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Bioorg Med Chem. 2010 Feb 15;18(4):1633-40. doi: 10.1016/j.bmc.2009.12.062. Epub 2010 Jan 6.

Potent inhibitor scaffold against Trypanosoma cruzi trans-sialidase.

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Laboratory of Advanced Chemical Biology, Graduate School of Life Science, Frontier Research Center for Post-Genome, Science and Technology, Hokkaido University, Sapporo, Japan.


The protozoan Trypanosoma cruzi, the causative agent of Chagas' disease, can infect the heart, causing cardiac arrest frequently followed by death. To treat this disease, a potential molecular drug target is T. cruzi trans-sialidase (TcTS). However, inhibitors found to date are not strong enough to serve as a lead scaffold; most inhibitors reported thus far are derivatives of the substrate sialic acid or a transition state analogue known as 2,3-dehydro-3-deoxy-N-acetylneuraminic acid (DANA) with an IC(50) value of more than hundreds of micromolar. Since natural products are highly stereodiversified and often provide highly specific biological activity, we screened a natural product library for inhibitors of TcTS and identified promising flavonoid and anthraquinone derivatives. A structure-activity relationship (SAR) analysis of the flavonoids revealed that apigenin had the minimal and sufficient structure for inhibition. Intriguingly, the compound has been reported to possess trypanocidal activity. An SAR analysis of anthraquinones showed that 6-chloro-9,10-dihydro-4,5,7-trihydroxy-9,10-dioxo-2-anthracenecarboxylic acid had the strongest inhibitory activity ever found against TcTS. Moreover, its inhibitory activity appeared to be specific to TcTS. These compounds may serve as potent lead chemotherapeutic scaffolds against Chagas' disease.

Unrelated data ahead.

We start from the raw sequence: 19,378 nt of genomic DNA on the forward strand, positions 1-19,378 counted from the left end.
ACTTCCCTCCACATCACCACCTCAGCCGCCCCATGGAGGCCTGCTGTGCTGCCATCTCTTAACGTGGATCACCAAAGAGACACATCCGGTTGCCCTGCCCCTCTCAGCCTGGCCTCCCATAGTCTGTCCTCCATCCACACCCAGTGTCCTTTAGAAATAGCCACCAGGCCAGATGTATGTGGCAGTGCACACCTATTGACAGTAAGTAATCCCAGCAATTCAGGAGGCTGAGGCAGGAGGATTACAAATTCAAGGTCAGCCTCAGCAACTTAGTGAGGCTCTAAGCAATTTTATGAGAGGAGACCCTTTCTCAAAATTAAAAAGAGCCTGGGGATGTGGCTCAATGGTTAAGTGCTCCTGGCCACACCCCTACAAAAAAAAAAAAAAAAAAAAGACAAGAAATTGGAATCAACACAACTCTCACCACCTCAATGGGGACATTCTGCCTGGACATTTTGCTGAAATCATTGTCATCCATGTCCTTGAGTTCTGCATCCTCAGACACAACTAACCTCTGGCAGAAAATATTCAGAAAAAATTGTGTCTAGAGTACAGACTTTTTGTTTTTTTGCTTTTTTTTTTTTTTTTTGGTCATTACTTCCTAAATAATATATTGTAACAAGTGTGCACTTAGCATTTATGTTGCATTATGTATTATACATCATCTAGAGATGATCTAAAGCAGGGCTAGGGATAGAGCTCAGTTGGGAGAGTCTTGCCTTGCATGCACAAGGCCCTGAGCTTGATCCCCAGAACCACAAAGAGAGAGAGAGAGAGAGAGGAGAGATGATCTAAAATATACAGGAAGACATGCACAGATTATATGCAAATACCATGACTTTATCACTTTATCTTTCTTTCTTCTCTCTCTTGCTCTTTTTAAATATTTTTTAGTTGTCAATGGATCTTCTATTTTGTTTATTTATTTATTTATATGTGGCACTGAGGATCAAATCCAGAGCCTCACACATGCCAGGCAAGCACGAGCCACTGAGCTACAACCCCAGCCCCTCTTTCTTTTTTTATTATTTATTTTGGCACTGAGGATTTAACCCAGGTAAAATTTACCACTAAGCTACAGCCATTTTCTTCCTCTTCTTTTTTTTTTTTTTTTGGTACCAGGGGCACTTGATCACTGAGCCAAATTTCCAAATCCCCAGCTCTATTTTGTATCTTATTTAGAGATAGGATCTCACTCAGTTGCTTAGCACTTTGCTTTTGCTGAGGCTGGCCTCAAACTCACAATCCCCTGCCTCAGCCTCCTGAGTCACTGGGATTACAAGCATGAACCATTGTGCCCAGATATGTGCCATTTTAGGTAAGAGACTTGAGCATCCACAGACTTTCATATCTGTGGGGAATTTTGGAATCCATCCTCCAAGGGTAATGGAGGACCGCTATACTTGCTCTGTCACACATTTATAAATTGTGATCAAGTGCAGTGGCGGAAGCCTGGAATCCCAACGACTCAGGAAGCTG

[Indexed for MEDLINE]

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